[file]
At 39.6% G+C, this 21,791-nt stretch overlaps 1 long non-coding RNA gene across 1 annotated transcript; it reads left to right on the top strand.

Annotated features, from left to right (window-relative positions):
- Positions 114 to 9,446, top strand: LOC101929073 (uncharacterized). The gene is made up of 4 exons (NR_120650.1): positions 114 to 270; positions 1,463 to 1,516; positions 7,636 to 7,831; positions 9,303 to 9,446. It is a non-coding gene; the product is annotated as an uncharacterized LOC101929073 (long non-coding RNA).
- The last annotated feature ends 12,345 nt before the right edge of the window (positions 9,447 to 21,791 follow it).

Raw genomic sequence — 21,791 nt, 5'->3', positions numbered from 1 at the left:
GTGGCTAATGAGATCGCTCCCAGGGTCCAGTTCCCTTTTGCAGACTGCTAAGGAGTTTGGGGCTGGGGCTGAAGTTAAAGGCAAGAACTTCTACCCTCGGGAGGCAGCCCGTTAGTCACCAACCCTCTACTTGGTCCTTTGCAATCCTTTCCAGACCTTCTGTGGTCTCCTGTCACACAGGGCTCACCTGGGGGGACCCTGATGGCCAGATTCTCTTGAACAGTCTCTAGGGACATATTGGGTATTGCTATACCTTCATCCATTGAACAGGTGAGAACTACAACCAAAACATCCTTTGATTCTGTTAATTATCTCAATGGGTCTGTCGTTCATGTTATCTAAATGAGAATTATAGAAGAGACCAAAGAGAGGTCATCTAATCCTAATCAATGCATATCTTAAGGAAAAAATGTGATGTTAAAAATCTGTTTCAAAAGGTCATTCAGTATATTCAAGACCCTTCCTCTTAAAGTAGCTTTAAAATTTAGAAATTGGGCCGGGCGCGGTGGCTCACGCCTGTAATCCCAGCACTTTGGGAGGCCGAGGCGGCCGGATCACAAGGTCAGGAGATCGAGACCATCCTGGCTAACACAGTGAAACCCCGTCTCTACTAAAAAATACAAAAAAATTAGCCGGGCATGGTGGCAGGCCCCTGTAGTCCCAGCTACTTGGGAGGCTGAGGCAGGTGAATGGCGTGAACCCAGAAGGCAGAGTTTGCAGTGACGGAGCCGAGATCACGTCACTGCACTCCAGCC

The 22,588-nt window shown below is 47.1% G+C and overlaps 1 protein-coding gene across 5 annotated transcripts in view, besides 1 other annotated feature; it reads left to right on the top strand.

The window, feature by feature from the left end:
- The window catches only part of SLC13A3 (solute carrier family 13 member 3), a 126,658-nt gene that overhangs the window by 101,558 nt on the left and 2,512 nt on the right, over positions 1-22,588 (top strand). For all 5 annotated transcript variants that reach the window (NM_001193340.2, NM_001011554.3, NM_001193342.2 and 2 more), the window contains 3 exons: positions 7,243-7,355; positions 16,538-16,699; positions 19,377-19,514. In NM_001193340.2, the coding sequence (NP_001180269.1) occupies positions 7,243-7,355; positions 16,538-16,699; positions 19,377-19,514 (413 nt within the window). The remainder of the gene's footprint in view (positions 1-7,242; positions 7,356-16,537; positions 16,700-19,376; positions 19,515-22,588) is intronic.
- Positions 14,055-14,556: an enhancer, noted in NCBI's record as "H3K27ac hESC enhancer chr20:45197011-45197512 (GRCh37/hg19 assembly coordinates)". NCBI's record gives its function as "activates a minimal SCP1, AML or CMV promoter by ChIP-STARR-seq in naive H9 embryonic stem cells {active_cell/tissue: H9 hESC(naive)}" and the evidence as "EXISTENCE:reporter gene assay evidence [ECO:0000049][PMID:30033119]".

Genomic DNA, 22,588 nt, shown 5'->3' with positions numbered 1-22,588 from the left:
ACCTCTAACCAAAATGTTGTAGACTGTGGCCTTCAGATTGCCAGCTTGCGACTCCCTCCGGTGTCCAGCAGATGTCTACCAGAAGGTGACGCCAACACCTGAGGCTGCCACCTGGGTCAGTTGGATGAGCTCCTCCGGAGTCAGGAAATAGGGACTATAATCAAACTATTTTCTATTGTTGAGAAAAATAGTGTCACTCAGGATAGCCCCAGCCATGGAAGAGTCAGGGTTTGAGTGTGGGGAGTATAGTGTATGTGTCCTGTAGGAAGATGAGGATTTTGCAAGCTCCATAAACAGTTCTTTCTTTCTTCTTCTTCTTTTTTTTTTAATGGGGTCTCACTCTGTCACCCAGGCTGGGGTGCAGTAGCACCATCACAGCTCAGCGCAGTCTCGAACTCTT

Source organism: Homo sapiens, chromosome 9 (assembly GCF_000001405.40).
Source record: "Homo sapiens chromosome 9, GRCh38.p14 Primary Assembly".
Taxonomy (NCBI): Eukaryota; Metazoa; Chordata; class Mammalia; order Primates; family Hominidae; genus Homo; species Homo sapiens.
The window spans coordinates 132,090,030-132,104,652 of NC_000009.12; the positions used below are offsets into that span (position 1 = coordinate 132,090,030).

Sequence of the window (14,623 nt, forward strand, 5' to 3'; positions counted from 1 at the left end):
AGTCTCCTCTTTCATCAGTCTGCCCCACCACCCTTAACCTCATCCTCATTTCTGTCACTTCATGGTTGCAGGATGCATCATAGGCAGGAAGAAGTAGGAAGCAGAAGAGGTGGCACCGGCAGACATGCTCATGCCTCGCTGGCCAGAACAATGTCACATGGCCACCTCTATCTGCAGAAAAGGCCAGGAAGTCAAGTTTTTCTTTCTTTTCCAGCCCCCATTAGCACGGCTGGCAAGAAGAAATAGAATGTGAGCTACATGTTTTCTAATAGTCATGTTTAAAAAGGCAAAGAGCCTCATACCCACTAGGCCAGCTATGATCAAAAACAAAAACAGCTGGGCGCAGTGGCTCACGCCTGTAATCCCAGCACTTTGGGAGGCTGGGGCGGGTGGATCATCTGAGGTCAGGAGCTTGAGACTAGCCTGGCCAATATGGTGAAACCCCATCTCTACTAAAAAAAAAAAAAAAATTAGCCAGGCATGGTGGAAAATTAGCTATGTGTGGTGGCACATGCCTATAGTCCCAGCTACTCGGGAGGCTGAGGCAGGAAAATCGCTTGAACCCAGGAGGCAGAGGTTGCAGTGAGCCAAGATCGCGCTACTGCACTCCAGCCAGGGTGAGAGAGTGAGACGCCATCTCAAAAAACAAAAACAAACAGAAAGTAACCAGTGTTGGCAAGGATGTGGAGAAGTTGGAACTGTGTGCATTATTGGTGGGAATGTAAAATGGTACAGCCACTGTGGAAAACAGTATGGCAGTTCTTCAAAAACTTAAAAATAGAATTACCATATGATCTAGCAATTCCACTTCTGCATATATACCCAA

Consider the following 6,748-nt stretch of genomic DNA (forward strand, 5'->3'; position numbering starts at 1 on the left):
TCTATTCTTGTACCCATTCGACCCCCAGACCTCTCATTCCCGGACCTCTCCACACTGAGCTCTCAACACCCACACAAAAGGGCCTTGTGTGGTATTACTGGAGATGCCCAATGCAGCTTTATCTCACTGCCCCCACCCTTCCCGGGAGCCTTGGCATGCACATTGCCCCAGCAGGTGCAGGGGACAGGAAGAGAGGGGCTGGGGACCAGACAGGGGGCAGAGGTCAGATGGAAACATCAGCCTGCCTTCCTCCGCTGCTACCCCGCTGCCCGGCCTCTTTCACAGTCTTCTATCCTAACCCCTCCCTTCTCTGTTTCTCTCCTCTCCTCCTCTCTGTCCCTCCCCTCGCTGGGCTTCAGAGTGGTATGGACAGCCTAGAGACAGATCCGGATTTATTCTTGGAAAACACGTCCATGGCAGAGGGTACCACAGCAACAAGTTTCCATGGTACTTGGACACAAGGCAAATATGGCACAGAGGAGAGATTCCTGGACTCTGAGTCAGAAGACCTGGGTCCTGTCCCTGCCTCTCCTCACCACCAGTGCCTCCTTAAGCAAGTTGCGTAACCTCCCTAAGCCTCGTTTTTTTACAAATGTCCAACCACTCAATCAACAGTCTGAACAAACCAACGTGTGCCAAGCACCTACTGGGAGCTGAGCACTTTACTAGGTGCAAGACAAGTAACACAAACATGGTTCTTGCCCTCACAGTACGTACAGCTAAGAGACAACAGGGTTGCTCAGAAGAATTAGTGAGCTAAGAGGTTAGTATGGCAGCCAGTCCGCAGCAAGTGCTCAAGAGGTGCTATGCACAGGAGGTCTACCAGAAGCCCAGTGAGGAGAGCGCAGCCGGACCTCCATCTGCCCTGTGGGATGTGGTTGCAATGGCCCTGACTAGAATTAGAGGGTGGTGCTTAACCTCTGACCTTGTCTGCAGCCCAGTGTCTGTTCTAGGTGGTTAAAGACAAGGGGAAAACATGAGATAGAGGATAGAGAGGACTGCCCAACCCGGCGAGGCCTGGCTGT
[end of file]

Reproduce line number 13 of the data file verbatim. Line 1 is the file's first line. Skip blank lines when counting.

Source organism: Homo sapiens, chromosome 9 (assembly GCF_000001405.40).